Review: Murder, Madness & Love, Yolande Renee (2013)

YolandeWealthy Businessman Dies in Car Crash … BLACK WIDOW SUSPECTED!

Graphic images swirl through her head and a tear rolls down her cheek. She drifts toward an easel and a trembling hand dips a sable brush into a palette of paint.The Westminster doorbell chimes. The brush slips and blood-red paint stains the floor.

Detective Steven Quaid waits. His Tlingit, Indian features carved from granite, mask his Irish passion … Will he arrest her this time?

All fingers point to her guilt.

But, is she guilty of this cunning plot? Or just a victim of circumstantial evidence?

Thank you to Curiosity Quills for offering me this book for review.

Set in Alaska and Seattle mosly, the book features Sarah Palmer who has moved home after the death of her husband, Michael. Sarah’s accused of murdering Michael for his millions. She says no. The evidence hints otherwise but isn’t convincing enough for an arrest warrant.

In Alaska, she heads up her husband’s corporation and sets up his new Foundation. However, with their wedding anniversary coming up on Valentine’s Day, women start to end up dead. Each time, Sarah gets a Valentine’s note beforehand. And, each time, the woman has a connection to Sarah.

There’s an array of characters – good friends John and Eddie and their respective partners, work colleagues Jonathan, Karen, and Gerald, housekeepers, security guys, and, of course, the cops.

Enter Steven Quaid, the Alaskan detective, who’s fighting his feelings for Sarah and his concerns about her guilt or innocence.

This book is an accomplished run out. Plenty of characters, strong plot lines, unexpected ending. On the downside, (as an editor) I felt it could have done with a good ol’ edit, with some of the dialogue polished off, some of the characters made a little more rounded (including Sarah), and a little more showing, not telling us about emotions and developments.Those irritations aside, I stuck with it because I was curious to see exactly who was committing all these murders. There are plenty of red herrings, and the book is a decent starting point for future work.

Review: Sweet Dreams Boxed Set (2014)

sweetdreamsThis is a great read – with all proceeds raised from the sale of this boxed set of 13 thrillers donated to the US Diabetes Research Institute.

I’ve taken the summary of the books from Goodreads and just given a one-liner feedback to each one. But I was delighted to come across this and have discovered several new authors.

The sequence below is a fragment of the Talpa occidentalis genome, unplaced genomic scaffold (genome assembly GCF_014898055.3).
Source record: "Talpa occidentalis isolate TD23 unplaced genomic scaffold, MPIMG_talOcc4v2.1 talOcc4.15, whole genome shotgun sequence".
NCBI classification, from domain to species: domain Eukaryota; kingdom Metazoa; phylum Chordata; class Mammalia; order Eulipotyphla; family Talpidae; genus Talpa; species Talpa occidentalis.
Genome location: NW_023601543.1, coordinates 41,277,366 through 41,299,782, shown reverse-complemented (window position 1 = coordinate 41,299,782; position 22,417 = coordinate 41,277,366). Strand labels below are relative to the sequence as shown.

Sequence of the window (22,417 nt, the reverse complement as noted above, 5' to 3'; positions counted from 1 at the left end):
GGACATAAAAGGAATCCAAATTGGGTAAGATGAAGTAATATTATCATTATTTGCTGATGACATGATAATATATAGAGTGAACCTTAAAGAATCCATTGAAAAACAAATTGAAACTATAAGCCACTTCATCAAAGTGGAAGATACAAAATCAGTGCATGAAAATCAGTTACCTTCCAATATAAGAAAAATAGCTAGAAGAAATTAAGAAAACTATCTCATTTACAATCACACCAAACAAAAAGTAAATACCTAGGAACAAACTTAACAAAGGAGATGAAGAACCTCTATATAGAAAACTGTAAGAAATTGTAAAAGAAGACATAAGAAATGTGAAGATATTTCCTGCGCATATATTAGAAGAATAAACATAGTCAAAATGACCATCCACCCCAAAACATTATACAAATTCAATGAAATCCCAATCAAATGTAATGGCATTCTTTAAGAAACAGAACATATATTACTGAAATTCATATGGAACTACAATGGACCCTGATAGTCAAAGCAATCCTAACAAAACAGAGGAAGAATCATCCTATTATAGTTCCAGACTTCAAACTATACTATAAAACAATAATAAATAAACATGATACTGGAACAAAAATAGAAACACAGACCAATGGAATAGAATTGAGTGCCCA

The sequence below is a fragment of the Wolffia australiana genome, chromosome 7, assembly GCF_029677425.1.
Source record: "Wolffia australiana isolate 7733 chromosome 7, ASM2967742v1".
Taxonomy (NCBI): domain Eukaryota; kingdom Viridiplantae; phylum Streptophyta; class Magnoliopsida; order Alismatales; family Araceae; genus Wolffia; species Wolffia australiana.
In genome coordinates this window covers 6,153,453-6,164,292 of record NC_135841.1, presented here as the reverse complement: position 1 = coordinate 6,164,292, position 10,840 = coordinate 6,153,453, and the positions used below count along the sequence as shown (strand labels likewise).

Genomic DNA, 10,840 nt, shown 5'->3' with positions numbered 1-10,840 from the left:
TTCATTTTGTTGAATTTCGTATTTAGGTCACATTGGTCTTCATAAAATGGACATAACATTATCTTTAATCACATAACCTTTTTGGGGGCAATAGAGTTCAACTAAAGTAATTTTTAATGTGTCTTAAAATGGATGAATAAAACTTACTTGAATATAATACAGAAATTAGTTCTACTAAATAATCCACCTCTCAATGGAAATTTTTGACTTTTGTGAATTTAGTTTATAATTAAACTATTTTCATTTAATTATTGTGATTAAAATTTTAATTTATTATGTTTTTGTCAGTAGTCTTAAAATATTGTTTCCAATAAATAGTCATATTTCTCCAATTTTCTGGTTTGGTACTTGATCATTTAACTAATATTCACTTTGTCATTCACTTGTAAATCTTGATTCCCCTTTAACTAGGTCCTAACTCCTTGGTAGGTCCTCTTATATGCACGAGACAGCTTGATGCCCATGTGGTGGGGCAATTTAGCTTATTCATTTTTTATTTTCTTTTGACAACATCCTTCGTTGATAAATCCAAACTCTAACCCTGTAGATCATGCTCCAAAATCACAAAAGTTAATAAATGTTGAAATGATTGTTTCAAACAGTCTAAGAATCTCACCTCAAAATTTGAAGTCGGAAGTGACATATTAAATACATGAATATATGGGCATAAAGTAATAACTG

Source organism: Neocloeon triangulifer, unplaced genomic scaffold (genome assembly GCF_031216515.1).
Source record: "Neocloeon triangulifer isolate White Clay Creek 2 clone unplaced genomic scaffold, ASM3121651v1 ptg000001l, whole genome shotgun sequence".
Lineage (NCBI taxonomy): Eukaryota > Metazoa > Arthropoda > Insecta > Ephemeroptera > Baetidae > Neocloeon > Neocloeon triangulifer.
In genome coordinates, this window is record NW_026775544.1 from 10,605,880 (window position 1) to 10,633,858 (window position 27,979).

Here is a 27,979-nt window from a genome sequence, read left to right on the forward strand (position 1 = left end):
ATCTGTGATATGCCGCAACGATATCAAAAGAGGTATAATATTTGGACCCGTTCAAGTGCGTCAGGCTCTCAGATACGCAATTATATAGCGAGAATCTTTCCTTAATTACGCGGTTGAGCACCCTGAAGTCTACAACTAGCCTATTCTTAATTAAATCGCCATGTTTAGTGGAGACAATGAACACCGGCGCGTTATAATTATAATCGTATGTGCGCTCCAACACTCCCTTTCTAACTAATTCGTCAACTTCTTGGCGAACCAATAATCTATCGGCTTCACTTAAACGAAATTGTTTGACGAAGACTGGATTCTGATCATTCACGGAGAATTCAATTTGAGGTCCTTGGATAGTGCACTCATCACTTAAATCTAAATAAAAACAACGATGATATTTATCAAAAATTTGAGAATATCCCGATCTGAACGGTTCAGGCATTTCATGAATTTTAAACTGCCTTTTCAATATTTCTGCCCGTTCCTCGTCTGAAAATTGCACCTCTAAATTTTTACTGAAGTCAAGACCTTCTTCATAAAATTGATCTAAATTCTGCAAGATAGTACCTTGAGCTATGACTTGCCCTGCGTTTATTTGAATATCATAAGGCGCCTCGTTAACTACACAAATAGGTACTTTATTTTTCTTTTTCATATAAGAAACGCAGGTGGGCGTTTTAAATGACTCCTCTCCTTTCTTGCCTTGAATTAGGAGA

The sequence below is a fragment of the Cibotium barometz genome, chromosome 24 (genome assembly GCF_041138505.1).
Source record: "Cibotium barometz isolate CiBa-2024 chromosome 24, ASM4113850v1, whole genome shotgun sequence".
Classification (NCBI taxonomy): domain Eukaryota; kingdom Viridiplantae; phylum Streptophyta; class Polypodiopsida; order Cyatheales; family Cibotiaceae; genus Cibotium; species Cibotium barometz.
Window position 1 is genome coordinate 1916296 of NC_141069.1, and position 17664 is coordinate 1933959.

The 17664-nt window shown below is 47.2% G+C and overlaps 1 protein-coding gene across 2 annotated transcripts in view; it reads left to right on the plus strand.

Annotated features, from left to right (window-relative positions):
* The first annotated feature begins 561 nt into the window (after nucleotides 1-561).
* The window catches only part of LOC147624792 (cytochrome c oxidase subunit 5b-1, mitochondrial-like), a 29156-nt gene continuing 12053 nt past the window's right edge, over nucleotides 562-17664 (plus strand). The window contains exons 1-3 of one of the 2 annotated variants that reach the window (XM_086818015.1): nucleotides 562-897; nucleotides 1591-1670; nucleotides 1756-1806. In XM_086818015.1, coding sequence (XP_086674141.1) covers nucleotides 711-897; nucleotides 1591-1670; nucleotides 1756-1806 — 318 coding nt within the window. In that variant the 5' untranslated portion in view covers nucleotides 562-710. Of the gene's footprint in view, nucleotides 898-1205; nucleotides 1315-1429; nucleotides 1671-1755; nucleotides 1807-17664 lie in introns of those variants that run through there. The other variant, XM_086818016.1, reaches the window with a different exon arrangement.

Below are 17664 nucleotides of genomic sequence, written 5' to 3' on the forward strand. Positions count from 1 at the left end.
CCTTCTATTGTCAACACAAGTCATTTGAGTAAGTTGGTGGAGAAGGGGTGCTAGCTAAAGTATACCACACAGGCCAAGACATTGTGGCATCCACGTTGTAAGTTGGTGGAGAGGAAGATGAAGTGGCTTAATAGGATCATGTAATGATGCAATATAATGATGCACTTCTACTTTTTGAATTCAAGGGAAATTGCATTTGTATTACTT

AIM TO KILL by NYT bestselling author Allison Brennan: When disgraced former cop Alex Morgan is shot saving the life of California’s Lieutenant Governor, she doesn’t expect to be caught in the middle of a deadly conspiracy, an FBI sting, an old rivalry … and cold-blooded murder. ~ Liked it, new author for me, will read again

NYT bestselling author Cynthia Eden invites readers to enter a world of darkness and obsession in her new romantic suspense tale, UNTIL DEATH. ~ Liked it, new author for me, will read again

From NYT bestselling author J.T. Ellison comes the long awaited prequel to her Taylor Jackson series. CROSSED, the story of a madman trying to create his own end-of-days apocalypse, introduces Lieutenant Taylor Jackson to the young, troubled FBI profiler Dr. John Baldwin. ~ Liked it, second read of this author for me, will read more

In TOYS IN THE ATTIC from NYT bestselling author Heather Graham, Michael Quinn is accustomed to dealing with the deadly, the dangerous, and the extreme—but a haunted spinning wheel? And on the eve of his wedding? He’ll have to risk his life, limb and soul for love to save Danni Cafferty from the cursed creation if he’s ever to get them both to the church on time—and live. ~ Not for me, I’m afraid

J.J. Graves and Jack Lawson investigate a ritualistic murder while on their honeymoon in DIRTY DEEDS by NYT bestselling author Liliana Hart. ~ Liked it, new author for me, will read again

From NYT bestselling author Alex Kava comes the prequel readers have been waiting for, and the case that destined Special Agent Maggie O’Dell to a career of chasing killers. ~ One of my fave authors

From NYT bestselling author CJ Lyons: When workaholic FBI Agent Lucy Guardino takes her daughter on vacation, the last thing she expects is to become embroiled in a murder—or for her teenaged daughter to play amateur sleuth with disastrous consequences. ~ Liked it, new author for me, will read again

When her twin sister disappears, Ellen Galway enlists the help of a Texas Ranger in SECRET HIDEAWAY, a story of love, danger and revenge from NYT bestselling author Carla Neggers. ~ Liked it, new author for me, will read again

HANOVER HOUSE, from NYT bestselling author Brenda Novak, features Evelyn Talbott, a psychiatrist who studies serial killers at a revolutionary new medical health center in remote Hilltop, Alaska. Evelyn’s determined to unlock the mysteries of the anti-social mind, even if it kills her—and being surrounded by men who feel no remorse means it just might…~ Liked it, new author for me, will read again

NYT bestselling author Theresa Ragan’s newest suspense, DEAD MAN RUNNING, is set in motion when an accused murderer escapes prison in a body bag and sets out to prove his innocence. ~ Liked it, new author for me, will read again

From NYT bestselling author Erica Spindler comes the prequel to her exciting new series starring reformed southern belle turned kick ass cop, Michaela Dee Dare. In RANDOM ACTS, Micki must uncover the link between a series of bizarre and seemingly random murders in New Orleans. ~ One of my fave authors

Someone is slaughtering homeless people in WITHOUT MALICE, Jo Robertson’s latest suspense-thriller. It’s personal to Parole Officer Santiago Cruz because the targets are his parolees. With no motive or murder weapon, but with help from prison doctor Frankie Jones, Cruz must trace the brutal killings back to their tragic origin. ~ Liked it, new author for me, will read again

Before Kathleen, there were just two brothers: Blane and Kade. One bonding trip to Vegas later and Sin City will never be the same in TURN THE TABLES, prequel to the Kathleen Turner Series by Bestselling Author Tiffany Snow. ~ Not for me, I’m afraid (less)